The rare Charitable Research Reserve is an urban land trust and environmental institute in Waterloo Region/Wellington, with its first four locations protecting almost 1,000 acres of highly sensitive lands. Since inception, rare has taken care of the land on behalf of the community through the use of Western tools in conservation, research and education. As rare becomes engaged in reconciliation with the Indigenous Peoples of Turtle Island (North America), these pillars have gained flexibility and now equally include and value Indigenous ways of knowing and being — becoming three strands of a strong braid. Together we will steward these lands with respect for generations past, present and those yet to come, intact in perpetuity with trees more than 250 years old, 24 habitat types, and 6 of 8 pre-settlement landscapes.
Through the combined efforts of the community, including local Indigenous Peoples, and rare’s team of staff, advisors and artists, we will co-create the most inclusive practices and answers to environmental issues, stewarding the reserve’s diverse network of natural landscapes for ecological integrity and future generations.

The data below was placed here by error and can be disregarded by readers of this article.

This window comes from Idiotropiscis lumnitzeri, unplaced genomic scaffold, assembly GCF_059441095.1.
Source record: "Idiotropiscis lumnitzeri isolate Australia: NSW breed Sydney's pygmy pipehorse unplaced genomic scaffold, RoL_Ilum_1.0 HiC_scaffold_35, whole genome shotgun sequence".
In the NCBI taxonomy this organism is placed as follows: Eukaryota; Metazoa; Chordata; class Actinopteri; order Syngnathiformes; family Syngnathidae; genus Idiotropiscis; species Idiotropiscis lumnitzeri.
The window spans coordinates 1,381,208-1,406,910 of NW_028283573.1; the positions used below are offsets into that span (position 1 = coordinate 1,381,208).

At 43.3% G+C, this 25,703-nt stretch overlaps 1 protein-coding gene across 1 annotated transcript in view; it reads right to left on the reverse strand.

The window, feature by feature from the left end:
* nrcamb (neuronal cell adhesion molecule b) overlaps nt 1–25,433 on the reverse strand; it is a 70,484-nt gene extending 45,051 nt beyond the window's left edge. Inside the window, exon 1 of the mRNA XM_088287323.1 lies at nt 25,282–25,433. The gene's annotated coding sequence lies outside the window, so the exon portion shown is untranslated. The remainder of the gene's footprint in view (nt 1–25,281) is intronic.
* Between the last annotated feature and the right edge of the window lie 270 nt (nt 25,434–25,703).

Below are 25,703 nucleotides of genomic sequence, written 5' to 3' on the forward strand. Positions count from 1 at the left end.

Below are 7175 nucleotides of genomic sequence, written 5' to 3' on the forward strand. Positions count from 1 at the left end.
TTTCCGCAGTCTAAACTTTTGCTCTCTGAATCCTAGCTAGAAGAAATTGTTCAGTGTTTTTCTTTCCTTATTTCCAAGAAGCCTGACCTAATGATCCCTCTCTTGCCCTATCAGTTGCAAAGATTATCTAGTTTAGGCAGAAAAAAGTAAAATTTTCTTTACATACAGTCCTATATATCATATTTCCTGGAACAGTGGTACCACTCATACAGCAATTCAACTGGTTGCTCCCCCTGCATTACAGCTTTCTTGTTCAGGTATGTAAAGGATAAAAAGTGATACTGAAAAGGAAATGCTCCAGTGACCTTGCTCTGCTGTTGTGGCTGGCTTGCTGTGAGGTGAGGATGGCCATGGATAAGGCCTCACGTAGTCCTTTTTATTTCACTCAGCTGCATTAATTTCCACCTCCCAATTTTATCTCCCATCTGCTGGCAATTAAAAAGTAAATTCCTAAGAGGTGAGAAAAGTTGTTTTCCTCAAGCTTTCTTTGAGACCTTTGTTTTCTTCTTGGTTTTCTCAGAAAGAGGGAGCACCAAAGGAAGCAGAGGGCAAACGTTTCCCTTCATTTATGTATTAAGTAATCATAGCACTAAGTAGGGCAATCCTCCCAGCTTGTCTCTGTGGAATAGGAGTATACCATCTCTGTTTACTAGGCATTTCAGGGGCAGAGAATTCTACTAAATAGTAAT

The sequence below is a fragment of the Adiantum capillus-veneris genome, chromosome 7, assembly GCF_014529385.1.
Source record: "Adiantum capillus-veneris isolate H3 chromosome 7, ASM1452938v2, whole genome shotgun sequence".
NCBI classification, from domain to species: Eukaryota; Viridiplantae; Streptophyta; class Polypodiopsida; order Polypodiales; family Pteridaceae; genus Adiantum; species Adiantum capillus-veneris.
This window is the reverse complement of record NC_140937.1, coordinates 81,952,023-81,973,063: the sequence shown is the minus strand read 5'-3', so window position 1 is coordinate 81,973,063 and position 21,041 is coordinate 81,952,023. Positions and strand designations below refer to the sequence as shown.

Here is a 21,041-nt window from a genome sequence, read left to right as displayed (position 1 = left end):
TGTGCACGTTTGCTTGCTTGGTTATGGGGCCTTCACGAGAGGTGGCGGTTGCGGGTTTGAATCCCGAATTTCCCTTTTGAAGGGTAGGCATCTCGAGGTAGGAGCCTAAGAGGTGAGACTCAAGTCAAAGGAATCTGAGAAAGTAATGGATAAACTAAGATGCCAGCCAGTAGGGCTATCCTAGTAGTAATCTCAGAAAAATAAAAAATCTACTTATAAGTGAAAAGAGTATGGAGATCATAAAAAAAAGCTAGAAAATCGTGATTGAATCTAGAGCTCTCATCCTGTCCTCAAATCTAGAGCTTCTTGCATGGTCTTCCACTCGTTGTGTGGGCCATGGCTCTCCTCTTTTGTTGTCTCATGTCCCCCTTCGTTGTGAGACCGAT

To offer the community, including local Indigenous Peoples, the international community and future generations, a diverse network of connected natural areas, protected intact in perpetuity. As an international leader in conservation, research, restoration and education, rare will serve as a model system that not only demonstrates the link between ecological integrity and economic sustainability but includes meaningful reconciliation with Indigenous Peoples, both of which are critical for the enhancement and quality of life of the planet.
What’s in the Reserve?
Within this watershed, rare is comprised of 24 different habitat types, including globally-rare alvars, remnant old growth forest — of which there is less than 0.1% existing anywhere and situated where the Carolinian Zone meets the Northern Hardwood Zone, with trees more than 250 years old — and six of eight pre-settlement landscapes, supporting rich biodiversity reminiscent of the original biota of southern Ontario prior to extensive human land use. It has an exceptional array of flora and fauna, with species that are ranked “significant” or “at risk” regionally, provincially, nationally and even globally.
Although rare exists to protect these important landscapes, we also want to make them open to the public for appropriate recreation and independent learning. Our trail systems provide leisure opportunities to the entire community, are free, and are open to the public for much of the year. For more information, visit our trails page.